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Palaces of Dreams

Palaces Of Dreams

While nearly all the recent buzz has been about next summer's Commonwealth Games,
visitors to Glasgow shouldn't overlook the city's unrivaled West End museums.


On October 25, 1902, Samuel Chisholm, Lord Provost (Lord Mayor) of Glasgow, stood amid a soaring Spanish Baroque edifice of red Locharbriggs sandstone and declared the newly built Kelvingrove Art Gallery and Museum open, describing it as a palace of dreams.

Hailing the ethos behind the museum, which had been built on the strength of £46,000 raised through the 1888 International Exhibition in Kelvingrove Park, then doubled through public subscription, Chisholm added that the Corporation at least were satisfied that art was in itself a refining and improving and ennobling thing.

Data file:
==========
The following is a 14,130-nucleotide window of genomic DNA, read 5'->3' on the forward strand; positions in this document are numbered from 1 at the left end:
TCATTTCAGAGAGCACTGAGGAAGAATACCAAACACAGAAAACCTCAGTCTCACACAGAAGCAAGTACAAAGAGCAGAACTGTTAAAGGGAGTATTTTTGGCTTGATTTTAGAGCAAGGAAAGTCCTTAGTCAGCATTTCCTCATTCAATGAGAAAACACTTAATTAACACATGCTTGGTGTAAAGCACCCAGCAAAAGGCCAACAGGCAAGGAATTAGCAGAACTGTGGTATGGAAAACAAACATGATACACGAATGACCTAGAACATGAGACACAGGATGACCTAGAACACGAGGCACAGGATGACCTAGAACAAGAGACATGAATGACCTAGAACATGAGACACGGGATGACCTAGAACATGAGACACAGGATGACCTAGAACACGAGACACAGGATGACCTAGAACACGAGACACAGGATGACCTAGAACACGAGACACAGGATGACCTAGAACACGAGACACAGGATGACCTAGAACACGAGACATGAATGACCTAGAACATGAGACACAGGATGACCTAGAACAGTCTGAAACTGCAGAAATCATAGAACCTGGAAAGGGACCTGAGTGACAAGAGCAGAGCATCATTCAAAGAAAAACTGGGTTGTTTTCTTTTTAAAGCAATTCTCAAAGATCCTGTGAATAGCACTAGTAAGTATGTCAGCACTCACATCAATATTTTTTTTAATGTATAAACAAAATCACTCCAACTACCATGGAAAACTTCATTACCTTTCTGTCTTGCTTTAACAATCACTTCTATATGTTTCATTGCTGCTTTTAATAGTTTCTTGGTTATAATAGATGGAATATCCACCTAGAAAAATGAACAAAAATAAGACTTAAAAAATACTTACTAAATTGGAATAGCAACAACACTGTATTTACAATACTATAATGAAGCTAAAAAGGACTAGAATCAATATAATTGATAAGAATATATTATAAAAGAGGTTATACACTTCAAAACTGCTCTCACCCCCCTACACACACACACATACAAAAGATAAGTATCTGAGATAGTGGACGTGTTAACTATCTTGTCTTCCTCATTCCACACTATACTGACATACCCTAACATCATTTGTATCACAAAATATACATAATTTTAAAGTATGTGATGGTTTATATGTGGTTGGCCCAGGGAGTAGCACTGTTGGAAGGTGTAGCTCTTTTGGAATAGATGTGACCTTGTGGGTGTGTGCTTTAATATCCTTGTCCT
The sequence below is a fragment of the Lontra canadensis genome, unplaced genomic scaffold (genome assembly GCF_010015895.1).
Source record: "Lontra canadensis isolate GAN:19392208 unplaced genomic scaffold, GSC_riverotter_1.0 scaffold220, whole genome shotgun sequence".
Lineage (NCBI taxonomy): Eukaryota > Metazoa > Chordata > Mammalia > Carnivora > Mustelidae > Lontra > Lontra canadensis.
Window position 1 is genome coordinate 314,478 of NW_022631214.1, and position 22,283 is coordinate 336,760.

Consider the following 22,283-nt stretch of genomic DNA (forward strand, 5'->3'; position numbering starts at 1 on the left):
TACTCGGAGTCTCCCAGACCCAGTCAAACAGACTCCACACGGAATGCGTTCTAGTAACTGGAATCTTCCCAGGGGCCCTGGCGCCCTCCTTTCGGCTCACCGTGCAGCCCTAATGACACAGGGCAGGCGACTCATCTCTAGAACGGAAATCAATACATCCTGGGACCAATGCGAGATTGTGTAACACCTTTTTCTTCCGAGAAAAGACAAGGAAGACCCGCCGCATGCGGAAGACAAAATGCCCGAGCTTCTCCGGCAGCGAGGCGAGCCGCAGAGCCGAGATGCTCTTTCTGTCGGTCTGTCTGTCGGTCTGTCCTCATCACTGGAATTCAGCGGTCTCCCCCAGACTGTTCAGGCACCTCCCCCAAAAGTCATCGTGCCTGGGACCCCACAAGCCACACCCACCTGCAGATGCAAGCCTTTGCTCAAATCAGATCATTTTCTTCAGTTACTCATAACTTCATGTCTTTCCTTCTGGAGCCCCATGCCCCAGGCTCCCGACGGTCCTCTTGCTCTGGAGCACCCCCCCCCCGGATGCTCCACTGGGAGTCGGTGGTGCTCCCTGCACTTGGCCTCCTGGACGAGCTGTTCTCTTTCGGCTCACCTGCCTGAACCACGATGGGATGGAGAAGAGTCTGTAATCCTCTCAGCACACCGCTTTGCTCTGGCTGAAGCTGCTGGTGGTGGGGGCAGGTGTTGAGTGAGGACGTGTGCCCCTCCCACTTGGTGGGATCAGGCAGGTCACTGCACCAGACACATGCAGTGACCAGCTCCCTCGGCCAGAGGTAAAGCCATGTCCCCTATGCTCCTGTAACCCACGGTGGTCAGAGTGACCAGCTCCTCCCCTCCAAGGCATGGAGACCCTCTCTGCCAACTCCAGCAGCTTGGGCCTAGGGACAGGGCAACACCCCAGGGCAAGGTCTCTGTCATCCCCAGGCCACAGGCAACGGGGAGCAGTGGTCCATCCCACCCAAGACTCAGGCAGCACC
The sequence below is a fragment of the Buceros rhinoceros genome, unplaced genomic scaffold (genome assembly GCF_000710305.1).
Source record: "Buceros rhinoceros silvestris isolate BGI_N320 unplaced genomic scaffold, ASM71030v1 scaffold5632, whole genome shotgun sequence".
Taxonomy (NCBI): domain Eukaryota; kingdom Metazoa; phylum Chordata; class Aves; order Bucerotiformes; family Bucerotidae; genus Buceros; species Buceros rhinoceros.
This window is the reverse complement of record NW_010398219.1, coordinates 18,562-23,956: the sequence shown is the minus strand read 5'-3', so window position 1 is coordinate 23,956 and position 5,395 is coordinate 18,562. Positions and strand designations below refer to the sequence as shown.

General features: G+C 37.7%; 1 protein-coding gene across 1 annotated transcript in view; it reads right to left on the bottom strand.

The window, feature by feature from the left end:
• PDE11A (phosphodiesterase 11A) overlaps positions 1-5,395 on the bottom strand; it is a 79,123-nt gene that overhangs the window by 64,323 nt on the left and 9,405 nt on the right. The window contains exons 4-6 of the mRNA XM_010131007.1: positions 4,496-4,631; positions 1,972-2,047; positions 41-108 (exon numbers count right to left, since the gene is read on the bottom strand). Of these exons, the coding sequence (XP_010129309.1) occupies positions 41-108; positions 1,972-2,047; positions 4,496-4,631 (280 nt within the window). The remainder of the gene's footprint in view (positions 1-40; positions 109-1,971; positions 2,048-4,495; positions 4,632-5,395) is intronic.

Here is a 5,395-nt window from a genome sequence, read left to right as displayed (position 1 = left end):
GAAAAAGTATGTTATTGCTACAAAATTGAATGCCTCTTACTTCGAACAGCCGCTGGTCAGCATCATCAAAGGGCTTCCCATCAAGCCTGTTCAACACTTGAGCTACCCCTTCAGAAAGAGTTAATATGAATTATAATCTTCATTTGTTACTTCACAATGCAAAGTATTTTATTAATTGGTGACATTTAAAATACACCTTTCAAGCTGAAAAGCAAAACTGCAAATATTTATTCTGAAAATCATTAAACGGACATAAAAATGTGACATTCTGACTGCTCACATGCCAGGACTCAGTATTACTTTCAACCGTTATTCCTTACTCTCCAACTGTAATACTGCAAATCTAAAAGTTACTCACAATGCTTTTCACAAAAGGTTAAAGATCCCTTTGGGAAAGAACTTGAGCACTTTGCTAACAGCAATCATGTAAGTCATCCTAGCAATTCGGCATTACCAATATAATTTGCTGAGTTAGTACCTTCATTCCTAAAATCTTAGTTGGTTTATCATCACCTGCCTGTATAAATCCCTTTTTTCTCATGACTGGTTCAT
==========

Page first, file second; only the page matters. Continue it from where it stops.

Enter the museum more than a century on and you see that declaration of intent fulfilled with a vengeance. If it's a weekend, half the children of Glasgow appear to be swarming under the opulent ceiling vault of the Central Hall, illuminated impressively with its Byzantine-looking lamp clusters and soaring the full height of the building. Parents stand back, momentarily unencumbered and smiling, while the museum's mighty organ thunders in a time-honoured daily recital. It is the kind of anthemic vision of utopian civic culture that might have gladdened the heart of H. G. Wells.

Glasgow becomes an international sporting rendezvous this coming summer as it hosts the Commonwealth Games, but Scotland's largest city is also a flourishing cultural centre, not least in terms of museums and galleries, for which it is among the best provided of any British city. Its two greatest treasure houses are situated within ten minutes' walk of each other in the city's bohemian West End. One of them is the "palace" of Kelvingrove; the other is a hidden gem, the Hunterian Museum, tucked within the Gothic splendour of nearby Glasgow University.

The full text of this article is available in the Winter 2013 issue of Scottish Life.

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